The French, and English massage comes from the Arabic massa, “to stroke”, and coffee is said to be named, through Arabic, for the place in Ethiopia which first grew it, Kaffa. In Spanish, an orange is a naranja, which comes from the Arabic naranj, meaning bitter orange, while the Arabic word for a sweet orange is portukal, from the Greek portokalls.

Not all the words peculiar to Spanish culture have Arabic roots, though. Siesta comes from the Latin for sixth hour of the day, sexta, which would have been several hours earlier than the Andalucian after-lunch nap.
The formal second person pronoun, usted, has an even more curious origin. It was originally Vuestra Merced, “Your Mercy”, similar to “Your Grace”. In writing, this was abbreviated to Vd. (a form still used) but because it was impossible to utter a word composed of two consonants, those who refused to say it aloud in its full form devised the oddity usted, which later took its place.
And paella is really the word for the flat pan and not the rice cooked in it, in Catalonian, patella, which Castilians adopted without the t and vocalizing the double l.
Likewise, the suffix –ez at the end of Spanish names has older-than-Arabic roots. For the Visigoths, Sanchez was the son of Sancho, Rodriguez the son of Rodrigo, Vasquez the son of Vasco.
More than a source culture, the Arabs acted as a bridgehead between Asia and Europe, carrying with their caravans, from as far away as Indonesia, plants, inventions and words. The numbers we use and call Arabic because the Arabs imported them – although no longer use them themselves - are in fact Indian. The eggplant comes from the Persian batinjan, which the Arabs transformed to badinjanah and passed into Spanish as berenjena, and into French, with the article still in place but transformed from al- to au-, as aubergine.
The Arabs took many words from Latin and Greek before surreptitiously returning them to Europe, via Spain, in an exotic form. Tuna fish in Spanish is atún, from al-tun in Arabic, which in turn comes from the Latin thunnus. As in azúcar, only the a of the article survived the hispanizing process. But the Spanish word for “admiral”, almirante, comes from the Arabic emir, leader, and it was hispanized with the article intact.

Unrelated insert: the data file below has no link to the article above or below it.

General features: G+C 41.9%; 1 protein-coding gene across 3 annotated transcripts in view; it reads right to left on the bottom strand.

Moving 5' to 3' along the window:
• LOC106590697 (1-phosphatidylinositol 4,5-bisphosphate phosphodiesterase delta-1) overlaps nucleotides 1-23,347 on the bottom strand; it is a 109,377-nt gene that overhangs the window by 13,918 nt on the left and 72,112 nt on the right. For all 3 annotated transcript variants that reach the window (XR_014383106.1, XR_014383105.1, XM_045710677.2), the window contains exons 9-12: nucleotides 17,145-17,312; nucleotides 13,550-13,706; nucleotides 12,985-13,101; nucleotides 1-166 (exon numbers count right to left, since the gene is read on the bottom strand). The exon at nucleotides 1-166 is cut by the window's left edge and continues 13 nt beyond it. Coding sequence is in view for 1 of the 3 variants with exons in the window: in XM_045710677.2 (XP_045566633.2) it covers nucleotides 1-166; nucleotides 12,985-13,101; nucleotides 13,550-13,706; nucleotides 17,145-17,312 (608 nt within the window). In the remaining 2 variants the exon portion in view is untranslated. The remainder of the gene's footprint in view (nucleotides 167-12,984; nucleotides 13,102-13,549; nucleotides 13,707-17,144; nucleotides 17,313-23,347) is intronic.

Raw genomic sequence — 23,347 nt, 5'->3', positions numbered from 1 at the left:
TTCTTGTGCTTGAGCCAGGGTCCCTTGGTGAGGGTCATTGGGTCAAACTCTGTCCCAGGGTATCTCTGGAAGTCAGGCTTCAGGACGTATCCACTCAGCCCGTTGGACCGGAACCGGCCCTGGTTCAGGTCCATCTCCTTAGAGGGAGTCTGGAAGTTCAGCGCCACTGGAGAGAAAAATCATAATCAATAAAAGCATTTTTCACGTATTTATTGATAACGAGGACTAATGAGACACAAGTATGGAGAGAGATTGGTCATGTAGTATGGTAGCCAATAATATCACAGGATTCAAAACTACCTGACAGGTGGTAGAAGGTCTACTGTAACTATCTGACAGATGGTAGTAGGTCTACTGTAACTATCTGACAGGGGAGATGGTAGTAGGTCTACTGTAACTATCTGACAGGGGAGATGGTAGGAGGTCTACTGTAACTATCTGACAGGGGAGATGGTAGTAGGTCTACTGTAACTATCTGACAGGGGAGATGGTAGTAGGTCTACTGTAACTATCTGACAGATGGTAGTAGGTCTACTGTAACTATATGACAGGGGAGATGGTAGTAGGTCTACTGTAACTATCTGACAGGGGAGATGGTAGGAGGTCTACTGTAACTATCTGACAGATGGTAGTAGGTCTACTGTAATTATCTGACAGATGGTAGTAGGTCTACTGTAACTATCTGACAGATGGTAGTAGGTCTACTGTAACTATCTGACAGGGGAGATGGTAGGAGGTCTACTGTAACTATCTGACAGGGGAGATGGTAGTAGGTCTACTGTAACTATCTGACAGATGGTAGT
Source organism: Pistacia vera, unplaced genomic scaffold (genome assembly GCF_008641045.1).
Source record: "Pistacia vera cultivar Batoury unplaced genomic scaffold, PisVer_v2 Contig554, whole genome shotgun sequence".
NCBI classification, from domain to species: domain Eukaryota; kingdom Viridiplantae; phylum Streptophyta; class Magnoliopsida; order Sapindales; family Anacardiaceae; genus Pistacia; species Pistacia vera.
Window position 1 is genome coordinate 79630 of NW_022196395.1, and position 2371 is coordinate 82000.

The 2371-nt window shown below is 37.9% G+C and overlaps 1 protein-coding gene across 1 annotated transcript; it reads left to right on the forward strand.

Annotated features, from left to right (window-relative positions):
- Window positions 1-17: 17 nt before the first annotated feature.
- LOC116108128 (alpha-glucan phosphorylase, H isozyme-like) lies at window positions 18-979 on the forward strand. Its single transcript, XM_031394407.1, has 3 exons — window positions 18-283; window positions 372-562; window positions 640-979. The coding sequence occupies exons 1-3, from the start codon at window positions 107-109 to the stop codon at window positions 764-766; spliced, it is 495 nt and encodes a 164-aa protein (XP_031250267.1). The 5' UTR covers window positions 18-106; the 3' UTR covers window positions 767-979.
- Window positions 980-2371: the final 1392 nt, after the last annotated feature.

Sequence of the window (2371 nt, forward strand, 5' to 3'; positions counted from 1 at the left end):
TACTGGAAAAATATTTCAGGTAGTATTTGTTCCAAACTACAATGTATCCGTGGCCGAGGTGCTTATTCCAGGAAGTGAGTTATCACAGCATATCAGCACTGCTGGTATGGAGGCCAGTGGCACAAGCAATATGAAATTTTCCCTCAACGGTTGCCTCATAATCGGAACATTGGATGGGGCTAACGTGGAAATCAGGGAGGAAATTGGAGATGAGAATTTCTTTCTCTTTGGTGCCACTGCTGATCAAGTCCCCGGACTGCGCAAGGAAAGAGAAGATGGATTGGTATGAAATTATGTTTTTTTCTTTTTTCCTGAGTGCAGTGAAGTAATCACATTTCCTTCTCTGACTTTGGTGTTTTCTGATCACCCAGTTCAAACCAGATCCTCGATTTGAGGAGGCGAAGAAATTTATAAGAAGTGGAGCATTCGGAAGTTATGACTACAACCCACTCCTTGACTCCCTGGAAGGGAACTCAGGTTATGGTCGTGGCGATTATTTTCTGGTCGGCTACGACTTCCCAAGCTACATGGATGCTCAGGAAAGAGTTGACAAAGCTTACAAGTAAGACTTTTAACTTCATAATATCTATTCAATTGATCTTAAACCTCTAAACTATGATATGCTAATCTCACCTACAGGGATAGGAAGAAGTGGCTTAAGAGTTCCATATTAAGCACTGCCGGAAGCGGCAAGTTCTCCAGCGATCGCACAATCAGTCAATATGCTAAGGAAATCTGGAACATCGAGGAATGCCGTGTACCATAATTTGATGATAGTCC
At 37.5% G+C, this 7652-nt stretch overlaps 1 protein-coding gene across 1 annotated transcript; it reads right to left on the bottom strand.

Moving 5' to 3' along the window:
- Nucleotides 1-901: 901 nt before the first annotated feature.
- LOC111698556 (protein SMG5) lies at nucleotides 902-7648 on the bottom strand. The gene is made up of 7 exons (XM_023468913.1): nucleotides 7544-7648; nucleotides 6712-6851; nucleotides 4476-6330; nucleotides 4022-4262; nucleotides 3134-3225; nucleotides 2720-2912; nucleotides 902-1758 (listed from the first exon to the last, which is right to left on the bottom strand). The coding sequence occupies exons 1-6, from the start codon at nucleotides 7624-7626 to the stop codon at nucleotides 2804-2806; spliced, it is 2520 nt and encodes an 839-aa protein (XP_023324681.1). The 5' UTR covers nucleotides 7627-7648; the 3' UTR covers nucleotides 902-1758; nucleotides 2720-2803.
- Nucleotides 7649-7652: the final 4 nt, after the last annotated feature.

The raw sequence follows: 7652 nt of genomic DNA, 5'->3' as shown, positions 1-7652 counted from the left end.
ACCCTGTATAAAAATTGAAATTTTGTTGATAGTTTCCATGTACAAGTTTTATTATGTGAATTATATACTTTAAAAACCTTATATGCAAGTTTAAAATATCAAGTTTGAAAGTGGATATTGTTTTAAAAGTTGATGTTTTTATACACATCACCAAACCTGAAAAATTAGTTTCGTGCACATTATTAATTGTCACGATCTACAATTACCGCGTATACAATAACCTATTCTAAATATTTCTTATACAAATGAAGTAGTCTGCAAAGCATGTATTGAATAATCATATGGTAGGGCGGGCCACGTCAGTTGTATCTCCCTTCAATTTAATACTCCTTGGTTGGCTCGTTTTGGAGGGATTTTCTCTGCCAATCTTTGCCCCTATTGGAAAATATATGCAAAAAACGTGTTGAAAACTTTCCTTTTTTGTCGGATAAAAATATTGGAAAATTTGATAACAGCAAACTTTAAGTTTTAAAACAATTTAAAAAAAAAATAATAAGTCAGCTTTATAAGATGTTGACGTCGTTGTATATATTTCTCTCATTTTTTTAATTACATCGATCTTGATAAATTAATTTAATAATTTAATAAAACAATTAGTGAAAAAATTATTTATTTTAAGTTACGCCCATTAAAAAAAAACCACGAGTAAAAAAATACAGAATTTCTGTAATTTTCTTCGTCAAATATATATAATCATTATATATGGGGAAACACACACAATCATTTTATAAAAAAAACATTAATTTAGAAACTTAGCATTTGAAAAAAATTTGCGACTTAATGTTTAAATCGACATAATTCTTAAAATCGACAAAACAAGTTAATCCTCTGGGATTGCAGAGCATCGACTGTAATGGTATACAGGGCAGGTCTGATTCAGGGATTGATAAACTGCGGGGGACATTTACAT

When the Arabs invaded Spain, they found a highly organized Roman colony with cities whose Latin names they pronounced in their manner, and which, many centuries later, returned to the Spanish language in the Arabic form.
The most striking example is that of the military camp of Caesar Augusta, which was arabized as Sarakusta and, long after the Latin original had been forgotten, hispanized as Zaragoza.
Another is Mérida, on the western border. The Emperor Augustus founded a new colony near Portugal where land was given out to his most deserving veterans – meritii. It was called Augusta Emerita, or simply Emerita, which after the Arabs invaded Spain was pronounced Mérida.
The port of Seville was called by its Roman founders Hispalis, said to mean “palisade” for the stilts which kept its houses above water when the river flooded. Under the Arabs this Latin name was pronounced Ishbiliya, before taking its definitive form of Sevilla, pronounced in Spanish se-BEE-ya..
The word almuerzo, lunch, comes from a word used in Islamic Spain composed of the Arabic article al and the Latin for “bite”, morsus (as in morsel, a bite, and mordant, biting). So when a Spaniard invites you to a four-course midday meal with tapas, he is in fact offering you a bite to eat!
The river which passes through Seville is purely Arabic in name, wadi-al-kbeer, “the great river” (wadi=river, kbeer=great) hispanized as Guadalquivir. But the name of the city’s ancient poor quarter on the far side of the river, Triana, is the arabization of the name of the great Roman emperor Trajan, himself born in Seville.
Barcelona’s main thoroughfare, La Rambla, which plunges down through the city to the harbour, and Granada’s square, Plaza Bibarrambla, have the same Arabic origin in the word rambla which in Arabic means strand or riverside. The avenue was once a stream, and the plaza once had a gate - “bib” or “bab” – which faced Granada’s river. Its name would be in English “Strand Gate Square”.
Granada’s old casbah, El Albaicín, was once thought to have a purely Arabic name, but it is now believed that its origins are Roman, and Latin. In the Reconquest, when the Christian knights took the Muslim city of Baeza, the inhabitants fled south to Granada and settled on the hill, in a place which became known as al-Bayazin - "the place of the people of Baeza". But the name Baeza was only the arabization of the earlier, Roman Beatia.
In our times, Andalucia is the region which stretches across southern Spain, but the Moors called al-Andalus the entire peninsula including Portugal, even before they invaded it. As the Roman empire collapsed, barbarian tribes swept through the old colony of Hispania, one of which, the Vandals, crossed the Straits of Gibraltar and reached Carthage. They were so ferocious that the terrified North Africans called the land from whence they had come “land of the vandals”. But instead of saying “al-Vandalus”, they dropped the v. The Spaniards later hispanized the name al-Andalus to Andalucía, by which they meant the southern part of Spain which was still in Moorish hands in the 12th century.